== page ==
Andrew L. Shapiro
Andrew Shapiro, Broadscale's founder, has spent the last two decades working at the nexus of new technologies and societal transformation -- with a focus over the last dozen years on energy and environmental innovation and before that on information technology and globalization. Broadscale works with leading corporations and other strategic partners to invest in and commercialize the most promising market-ready innovations. Andrew is also a cofounder of Resourcient, a new initiative to promote scalable investment in resource efficient businesses.
In 2000, Andrew founded GreenOrder, a strategic advisory firm that has worked with more than 100 enterprises to make energy and environmental innovation a source of competitive advantage. Highlights include working with GE's leadership since 2004 on the creation and execution of its multi-billion dollar ecomagination initiative; counseling GM for five years on strategic issues including the launch of the Chevrolet Volt; and serving as the green advisor for 7 World Trade Center, NYC’s first LEED-certified office tower.
Other clients have included Alcan, Allianz, Bloomberg, BP, Bunge, Citi, Coca-Cola, Dell, Disney, Duke Energy, DuPont, eBay, Hines, HP, JPMorganChase, KKR, McDonald’s, Morgan Stanley, NASDAQ OMX, National Grid, NBC Universal, NRG, Office Depot, Pfizer, Polo Ralph Lauren, Simon Property Group, Staples, Target, Tishman Speyer, TXU, and Waste Management. Andrew and GreenOrder also co-founded the US Partnership for Renewable Energy Finance (US PREF). In 2008, Andrew and his partners successfully sold GreenOrder to LRN, a global advisory and solutions firm, and he continued to lead the firm through 2011.
Before GreenOrder was sold in 2008, Andrew and his partners spun out GO Ventures, a subsidiary they had created to incubate and invest in environmentally innovative businesses. In 2011, Andrew led the sale of one of those companies, GreenYour, to Recyclebank and joined Recyclebank’s Sustainability Advisory Council. He also has been an investor in, and advisor to, more than twenty other companies.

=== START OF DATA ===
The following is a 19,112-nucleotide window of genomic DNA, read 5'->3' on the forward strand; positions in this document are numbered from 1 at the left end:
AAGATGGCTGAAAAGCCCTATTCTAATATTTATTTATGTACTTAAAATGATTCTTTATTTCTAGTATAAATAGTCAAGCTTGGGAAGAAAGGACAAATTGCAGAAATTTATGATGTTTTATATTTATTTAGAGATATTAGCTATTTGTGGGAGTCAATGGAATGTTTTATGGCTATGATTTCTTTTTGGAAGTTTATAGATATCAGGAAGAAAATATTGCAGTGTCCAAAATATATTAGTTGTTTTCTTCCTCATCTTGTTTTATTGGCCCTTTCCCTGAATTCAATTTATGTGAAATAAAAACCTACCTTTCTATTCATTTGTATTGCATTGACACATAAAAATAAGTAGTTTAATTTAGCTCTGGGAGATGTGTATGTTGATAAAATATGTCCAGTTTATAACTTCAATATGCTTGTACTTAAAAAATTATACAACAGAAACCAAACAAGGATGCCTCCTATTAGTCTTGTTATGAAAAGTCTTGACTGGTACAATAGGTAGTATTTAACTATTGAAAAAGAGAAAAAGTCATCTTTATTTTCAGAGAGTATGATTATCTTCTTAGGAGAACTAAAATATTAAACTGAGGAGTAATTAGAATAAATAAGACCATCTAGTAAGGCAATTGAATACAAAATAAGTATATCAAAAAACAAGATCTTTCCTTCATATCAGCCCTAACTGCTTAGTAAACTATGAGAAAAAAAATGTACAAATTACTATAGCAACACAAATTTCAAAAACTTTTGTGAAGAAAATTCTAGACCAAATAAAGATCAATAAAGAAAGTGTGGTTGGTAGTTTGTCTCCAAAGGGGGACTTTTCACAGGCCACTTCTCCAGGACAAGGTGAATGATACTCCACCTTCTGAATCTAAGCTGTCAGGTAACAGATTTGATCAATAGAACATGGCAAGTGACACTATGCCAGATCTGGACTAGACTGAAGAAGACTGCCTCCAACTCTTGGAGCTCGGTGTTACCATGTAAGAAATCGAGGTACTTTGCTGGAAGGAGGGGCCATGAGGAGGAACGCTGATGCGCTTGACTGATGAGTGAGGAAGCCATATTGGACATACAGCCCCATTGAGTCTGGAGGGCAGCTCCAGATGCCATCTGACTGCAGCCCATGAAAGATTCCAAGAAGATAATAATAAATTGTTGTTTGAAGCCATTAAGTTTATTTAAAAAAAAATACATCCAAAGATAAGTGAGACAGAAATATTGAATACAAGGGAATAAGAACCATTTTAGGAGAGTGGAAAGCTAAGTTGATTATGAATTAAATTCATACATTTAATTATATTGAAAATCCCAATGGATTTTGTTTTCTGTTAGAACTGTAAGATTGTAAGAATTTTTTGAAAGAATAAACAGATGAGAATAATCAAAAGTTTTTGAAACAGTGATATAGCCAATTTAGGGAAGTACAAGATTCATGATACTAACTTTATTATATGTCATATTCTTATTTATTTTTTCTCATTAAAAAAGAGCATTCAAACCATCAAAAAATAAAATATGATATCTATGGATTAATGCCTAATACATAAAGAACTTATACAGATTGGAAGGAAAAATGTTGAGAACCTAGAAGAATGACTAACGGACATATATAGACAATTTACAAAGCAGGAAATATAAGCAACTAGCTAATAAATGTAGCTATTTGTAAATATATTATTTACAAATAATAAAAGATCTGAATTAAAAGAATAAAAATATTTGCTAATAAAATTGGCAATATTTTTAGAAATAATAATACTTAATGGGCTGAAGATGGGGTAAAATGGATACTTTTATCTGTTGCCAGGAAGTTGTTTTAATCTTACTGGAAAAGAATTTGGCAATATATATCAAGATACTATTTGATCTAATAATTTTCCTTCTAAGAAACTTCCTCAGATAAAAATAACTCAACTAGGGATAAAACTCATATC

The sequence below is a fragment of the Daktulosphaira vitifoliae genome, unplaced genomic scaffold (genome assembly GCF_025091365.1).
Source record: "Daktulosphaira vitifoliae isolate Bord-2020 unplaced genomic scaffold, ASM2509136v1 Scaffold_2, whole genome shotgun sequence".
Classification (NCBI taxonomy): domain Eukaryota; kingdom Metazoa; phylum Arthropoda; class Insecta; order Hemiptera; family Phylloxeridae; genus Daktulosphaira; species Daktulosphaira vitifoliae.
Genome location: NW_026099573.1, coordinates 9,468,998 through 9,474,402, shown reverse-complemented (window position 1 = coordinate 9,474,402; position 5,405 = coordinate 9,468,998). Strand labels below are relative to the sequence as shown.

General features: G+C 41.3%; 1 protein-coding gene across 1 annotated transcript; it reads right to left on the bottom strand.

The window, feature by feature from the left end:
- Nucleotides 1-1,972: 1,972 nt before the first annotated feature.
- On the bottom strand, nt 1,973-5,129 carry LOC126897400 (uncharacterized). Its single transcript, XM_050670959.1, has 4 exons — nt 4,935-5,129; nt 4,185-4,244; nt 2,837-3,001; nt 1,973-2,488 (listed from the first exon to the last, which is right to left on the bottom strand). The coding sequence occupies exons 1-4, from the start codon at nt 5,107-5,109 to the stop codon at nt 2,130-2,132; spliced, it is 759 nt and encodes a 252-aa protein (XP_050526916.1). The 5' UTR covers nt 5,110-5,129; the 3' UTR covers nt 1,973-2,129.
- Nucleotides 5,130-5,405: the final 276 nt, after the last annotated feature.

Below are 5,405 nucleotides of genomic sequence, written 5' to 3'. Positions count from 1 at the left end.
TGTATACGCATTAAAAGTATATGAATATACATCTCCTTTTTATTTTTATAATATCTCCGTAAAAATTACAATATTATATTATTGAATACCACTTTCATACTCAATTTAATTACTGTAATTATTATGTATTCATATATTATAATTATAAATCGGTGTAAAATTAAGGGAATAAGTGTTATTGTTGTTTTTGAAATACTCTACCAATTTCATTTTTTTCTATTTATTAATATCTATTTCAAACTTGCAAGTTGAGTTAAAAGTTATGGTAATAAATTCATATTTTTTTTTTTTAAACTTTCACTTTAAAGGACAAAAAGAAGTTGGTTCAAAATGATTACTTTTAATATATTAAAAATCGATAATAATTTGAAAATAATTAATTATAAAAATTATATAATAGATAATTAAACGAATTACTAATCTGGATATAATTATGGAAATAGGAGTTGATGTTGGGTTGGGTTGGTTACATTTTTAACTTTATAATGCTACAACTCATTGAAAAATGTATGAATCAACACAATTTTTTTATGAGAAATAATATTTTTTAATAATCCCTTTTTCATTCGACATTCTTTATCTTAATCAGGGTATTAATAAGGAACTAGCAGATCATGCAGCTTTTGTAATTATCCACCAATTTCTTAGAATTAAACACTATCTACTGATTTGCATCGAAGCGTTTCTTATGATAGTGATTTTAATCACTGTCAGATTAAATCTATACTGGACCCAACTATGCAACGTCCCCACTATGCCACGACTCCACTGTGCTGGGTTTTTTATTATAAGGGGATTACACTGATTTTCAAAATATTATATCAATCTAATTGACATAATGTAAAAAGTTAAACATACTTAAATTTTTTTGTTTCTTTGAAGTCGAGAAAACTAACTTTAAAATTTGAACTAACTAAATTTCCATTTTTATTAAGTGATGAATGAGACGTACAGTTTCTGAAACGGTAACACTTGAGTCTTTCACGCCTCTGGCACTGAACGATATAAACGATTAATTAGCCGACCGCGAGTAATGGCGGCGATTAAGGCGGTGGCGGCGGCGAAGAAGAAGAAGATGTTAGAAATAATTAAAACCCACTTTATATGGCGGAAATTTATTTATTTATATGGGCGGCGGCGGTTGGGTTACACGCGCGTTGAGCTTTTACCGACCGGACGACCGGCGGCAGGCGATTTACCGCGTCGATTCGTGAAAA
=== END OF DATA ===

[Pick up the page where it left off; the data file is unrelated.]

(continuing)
Fortune’s Marc Gunther recently described Andrew as “green business’s go-to guy.” He has also been profiled in a New York Times feature, “A Dollars-and-Cents Man with a Green Philosophy,” as well as in Inc.’s Green 50 and Outside’s “Enviro All-Stars.” He has been a visiting faculty member at Yale and Columbia, his writing has appeared in diverse publications (from Wired, the New York Times, and Harvard Business Review online to Foreign Policy, The Nation, and GreenBiz), and he has appeared on CNN, PBS, NBC's Today Show, BBC, and NPR.
From the mid-1990s to 2000, Andrew focused on information technology's impact on society. His 1999 book The Control Revolution, an Amazon.com bestseller, was called “an excellent, balanced and thorough new book” (L.A. Times). He was a fellow at Harvard's Berkman Center for Internet & Society, ran the Aspen Institute’s Internet Policy Project, and was a senior advisor to the Markle Foundation. He was named by MIT's Technology Review as one of 100 young innovators who would shape the future of technology.
Prior to that, Andrew focused on globalization. In 1992, Random House published his book We're Number One!: Where America Stands—and Falls—in the New World Order, which was released in Germany and Japan as well. President Clinton invited Andrew to speak at his post-election Economic Summit.
Andrew is on the advisory board of Yale’s Center for Business and the Environment and The Climate Group's Clean Revolution initiative, and has served on environmental committees for the NYC2012 Olympic Bid, the Lower Manhattan Development Corporation, and the Urban Land Institute. He was a longtime board member at the Southern Center for Human Rights and the nonprofit Reboot and served at the appointment of Mayor Michael Bloomberg on a task force on career and technical education.
Andrew is a graduate of Brown University (Phi Beta Kappa, 1990) and Yale Law School (1995). He served as a law clerk to Judge Pierre N. Leval of the U.S. Court of Appeals for the Second Circuit and was admitted to the New York State bar.